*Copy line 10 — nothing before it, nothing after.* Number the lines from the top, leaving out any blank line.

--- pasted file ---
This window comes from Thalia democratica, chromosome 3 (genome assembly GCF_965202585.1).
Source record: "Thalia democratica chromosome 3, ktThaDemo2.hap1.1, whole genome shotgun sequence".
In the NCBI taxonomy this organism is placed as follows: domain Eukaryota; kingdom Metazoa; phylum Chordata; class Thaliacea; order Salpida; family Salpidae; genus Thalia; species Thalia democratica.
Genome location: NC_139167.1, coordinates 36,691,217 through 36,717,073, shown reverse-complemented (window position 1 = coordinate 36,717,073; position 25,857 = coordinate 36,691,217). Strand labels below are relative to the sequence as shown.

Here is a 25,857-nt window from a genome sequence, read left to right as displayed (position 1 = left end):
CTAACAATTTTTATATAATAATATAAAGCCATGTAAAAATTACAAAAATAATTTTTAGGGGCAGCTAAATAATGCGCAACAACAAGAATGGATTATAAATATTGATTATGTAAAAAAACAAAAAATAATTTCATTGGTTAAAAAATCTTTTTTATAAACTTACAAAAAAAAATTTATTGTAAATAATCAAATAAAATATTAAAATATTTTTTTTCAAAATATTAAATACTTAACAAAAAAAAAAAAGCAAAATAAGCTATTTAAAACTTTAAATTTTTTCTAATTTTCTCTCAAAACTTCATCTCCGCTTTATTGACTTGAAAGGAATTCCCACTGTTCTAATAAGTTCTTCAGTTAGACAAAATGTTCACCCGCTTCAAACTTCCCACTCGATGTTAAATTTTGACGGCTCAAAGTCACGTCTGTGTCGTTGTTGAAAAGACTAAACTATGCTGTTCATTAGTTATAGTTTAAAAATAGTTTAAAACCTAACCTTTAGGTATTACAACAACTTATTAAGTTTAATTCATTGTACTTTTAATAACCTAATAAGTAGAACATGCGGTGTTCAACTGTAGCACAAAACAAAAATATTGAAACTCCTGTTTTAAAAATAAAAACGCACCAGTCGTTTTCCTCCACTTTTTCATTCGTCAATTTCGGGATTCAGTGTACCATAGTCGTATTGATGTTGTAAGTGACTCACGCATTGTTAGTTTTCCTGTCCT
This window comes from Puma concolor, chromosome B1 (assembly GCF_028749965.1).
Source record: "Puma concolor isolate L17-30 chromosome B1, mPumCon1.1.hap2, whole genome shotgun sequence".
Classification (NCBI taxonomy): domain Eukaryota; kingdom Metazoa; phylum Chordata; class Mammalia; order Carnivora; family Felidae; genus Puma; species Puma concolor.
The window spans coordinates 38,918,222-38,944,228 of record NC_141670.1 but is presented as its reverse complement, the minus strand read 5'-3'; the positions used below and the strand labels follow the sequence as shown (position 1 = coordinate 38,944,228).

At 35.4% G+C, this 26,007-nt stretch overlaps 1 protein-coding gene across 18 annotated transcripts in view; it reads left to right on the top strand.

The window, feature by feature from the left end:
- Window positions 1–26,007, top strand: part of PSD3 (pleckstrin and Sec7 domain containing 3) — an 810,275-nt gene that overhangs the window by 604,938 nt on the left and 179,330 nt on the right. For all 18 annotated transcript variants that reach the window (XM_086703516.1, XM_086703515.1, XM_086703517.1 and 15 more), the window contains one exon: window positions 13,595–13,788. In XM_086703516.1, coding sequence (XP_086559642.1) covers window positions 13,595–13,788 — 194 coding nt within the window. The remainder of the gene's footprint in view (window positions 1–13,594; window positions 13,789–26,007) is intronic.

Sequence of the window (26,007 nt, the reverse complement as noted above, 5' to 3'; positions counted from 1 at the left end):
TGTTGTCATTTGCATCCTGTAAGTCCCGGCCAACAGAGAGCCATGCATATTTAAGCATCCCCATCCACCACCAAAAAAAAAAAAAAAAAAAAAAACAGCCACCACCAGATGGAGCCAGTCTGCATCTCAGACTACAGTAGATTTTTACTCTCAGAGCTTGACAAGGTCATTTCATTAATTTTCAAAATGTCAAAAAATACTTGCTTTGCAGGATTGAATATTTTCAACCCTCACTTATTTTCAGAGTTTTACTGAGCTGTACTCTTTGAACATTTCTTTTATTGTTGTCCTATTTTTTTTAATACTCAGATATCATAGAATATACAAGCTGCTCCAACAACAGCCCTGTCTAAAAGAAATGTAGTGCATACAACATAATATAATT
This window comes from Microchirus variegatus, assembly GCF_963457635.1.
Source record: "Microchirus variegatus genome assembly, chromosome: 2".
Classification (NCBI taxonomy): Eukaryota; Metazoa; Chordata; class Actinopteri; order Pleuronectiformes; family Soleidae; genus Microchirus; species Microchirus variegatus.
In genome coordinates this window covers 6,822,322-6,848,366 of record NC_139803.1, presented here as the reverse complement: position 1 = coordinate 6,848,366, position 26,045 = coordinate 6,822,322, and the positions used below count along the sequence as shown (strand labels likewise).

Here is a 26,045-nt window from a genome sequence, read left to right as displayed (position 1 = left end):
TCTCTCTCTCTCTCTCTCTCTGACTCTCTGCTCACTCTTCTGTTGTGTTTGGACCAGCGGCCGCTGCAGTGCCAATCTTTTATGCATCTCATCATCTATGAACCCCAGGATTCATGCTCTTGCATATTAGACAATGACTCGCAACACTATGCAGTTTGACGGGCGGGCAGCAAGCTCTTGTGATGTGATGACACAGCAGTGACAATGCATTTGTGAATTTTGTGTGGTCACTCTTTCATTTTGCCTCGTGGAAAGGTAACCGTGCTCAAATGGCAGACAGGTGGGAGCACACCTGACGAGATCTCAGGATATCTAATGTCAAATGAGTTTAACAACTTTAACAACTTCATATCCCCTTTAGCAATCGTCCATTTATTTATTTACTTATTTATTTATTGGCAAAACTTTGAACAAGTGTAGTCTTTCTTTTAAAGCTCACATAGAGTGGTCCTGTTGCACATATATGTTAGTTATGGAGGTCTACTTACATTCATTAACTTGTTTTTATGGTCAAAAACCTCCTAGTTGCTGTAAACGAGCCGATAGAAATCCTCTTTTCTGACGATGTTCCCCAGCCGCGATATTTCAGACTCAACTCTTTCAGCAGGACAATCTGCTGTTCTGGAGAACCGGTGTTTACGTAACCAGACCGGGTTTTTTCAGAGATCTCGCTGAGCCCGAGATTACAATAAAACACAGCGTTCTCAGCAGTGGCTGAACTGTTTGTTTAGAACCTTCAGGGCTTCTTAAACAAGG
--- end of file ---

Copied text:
The window spans coordinates 38,918,222-38,944,228 of record NC_141670.1 but is presented as its reverse complement, the minus strand read 5'-3'; the positions used below and the strand labels follow the sequence as shown (position 1 = coordinate 38,944,228).